On the other side, sunshine awaits

Jul. 03, 2013 @ 05:00 AM

Maybe it’s hard to remember now, but there was a time not so long ago when we were wishing and hoping rain — just a little rain — would come our way. Drought was real and we fretted about our low water table, our withering, browning yards and the farmers whose very livelihoods were drying up along with their crops.

We knew the pendulum would swing back the other way. But having the heavens’ spigots stuck on “open” this spring and early summer has us looking skyward for a bit o’ clear, blue skies — not such a different pose from the days we scanned the horizon in hopes of a rain cloud bearing down on us.

Water tables are now fine. Ground saturation and flooding are now our ongoing concerns. The near-constant presence of rain not only plays havoc for those who enjoy the summertime outdoor activities, but it puts farmers back in difficult straits as their crops become water-logged.

John Gross, owner of Gross Farms, told The Herald that he’d be lucky to harvest half the tobacco crop he got last year; in some parts of his fields, crops are a total loss.

Tommy Dalrymple talked about the 250 acres of wheat he’d been unable to harvest because of wet fields and echoed the sentiment of farmers all over Central Carolina when he said, “We have got work to do in the field, and there’s just no way we can get in there now. ... It’s too soon to tell, but it will hurt all of us in the county.”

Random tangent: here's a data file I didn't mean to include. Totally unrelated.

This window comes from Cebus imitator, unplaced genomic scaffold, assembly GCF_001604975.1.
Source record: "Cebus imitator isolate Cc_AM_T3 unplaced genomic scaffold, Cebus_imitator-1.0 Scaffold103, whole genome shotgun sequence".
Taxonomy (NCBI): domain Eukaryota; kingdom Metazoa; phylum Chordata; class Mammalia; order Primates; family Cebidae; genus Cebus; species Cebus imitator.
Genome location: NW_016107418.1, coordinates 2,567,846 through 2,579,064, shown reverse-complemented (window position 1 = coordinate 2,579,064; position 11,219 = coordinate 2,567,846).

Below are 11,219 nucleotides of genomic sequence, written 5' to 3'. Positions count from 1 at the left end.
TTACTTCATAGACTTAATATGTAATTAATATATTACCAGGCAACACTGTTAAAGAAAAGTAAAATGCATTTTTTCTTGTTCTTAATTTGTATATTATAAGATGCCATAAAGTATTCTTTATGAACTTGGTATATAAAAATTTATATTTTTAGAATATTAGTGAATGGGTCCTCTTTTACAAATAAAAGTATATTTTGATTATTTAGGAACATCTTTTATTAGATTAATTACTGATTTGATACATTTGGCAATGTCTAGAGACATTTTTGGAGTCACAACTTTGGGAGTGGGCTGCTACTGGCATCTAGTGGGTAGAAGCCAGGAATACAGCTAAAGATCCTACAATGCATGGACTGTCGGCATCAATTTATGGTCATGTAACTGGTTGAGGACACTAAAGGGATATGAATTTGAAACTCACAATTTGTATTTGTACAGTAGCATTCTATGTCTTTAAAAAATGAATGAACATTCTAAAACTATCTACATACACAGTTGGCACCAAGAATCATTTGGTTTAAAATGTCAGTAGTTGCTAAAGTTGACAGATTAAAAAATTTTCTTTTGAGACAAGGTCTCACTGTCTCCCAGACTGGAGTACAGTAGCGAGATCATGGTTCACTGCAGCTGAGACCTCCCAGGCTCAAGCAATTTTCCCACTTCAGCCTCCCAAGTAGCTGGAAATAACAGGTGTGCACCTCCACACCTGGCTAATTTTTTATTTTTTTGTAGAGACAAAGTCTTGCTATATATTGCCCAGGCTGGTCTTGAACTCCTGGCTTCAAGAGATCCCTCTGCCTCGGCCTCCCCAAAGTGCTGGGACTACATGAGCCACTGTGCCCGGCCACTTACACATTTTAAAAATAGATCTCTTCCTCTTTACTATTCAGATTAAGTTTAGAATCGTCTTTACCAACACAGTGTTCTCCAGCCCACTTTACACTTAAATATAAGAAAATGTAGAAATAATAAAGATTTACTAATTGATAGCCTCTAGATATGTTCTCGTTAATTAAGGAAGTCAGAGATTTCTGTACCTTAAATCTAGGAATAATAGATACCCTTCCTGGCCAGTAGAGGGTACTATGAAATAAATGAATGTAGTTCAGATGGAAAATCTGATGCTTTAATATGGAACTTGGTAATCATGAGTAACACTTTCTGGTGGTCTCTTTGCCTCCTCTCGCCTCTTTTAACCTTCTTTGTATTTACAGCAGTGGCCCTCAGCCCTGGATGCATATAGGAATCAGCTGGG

Lee County Cooperative Extension Director Susan Condlin pointed out the dilemma farmers face as they survey soggy crops and ponder their next steps: “Some of the machinery and the workers have gotten stuck in the field,” she said. “The workers are coming out of the field muddy. It’s a darned if you do, darned if you don’t.”

Farmers constantly face challenges with the weather, so the age-old problem of either not enough rain or too much rain is not foreign to them. But with the forecast calling for a good chance of rain throughout the remainder of this week, it’s certainly getting tiresome. But they’re farmers, and despite the challenges of Mother Nature, they’ll endure this wet spell.

The rest of us should be grateful for the rain and for what’s certainly to come — sunshine on the other side.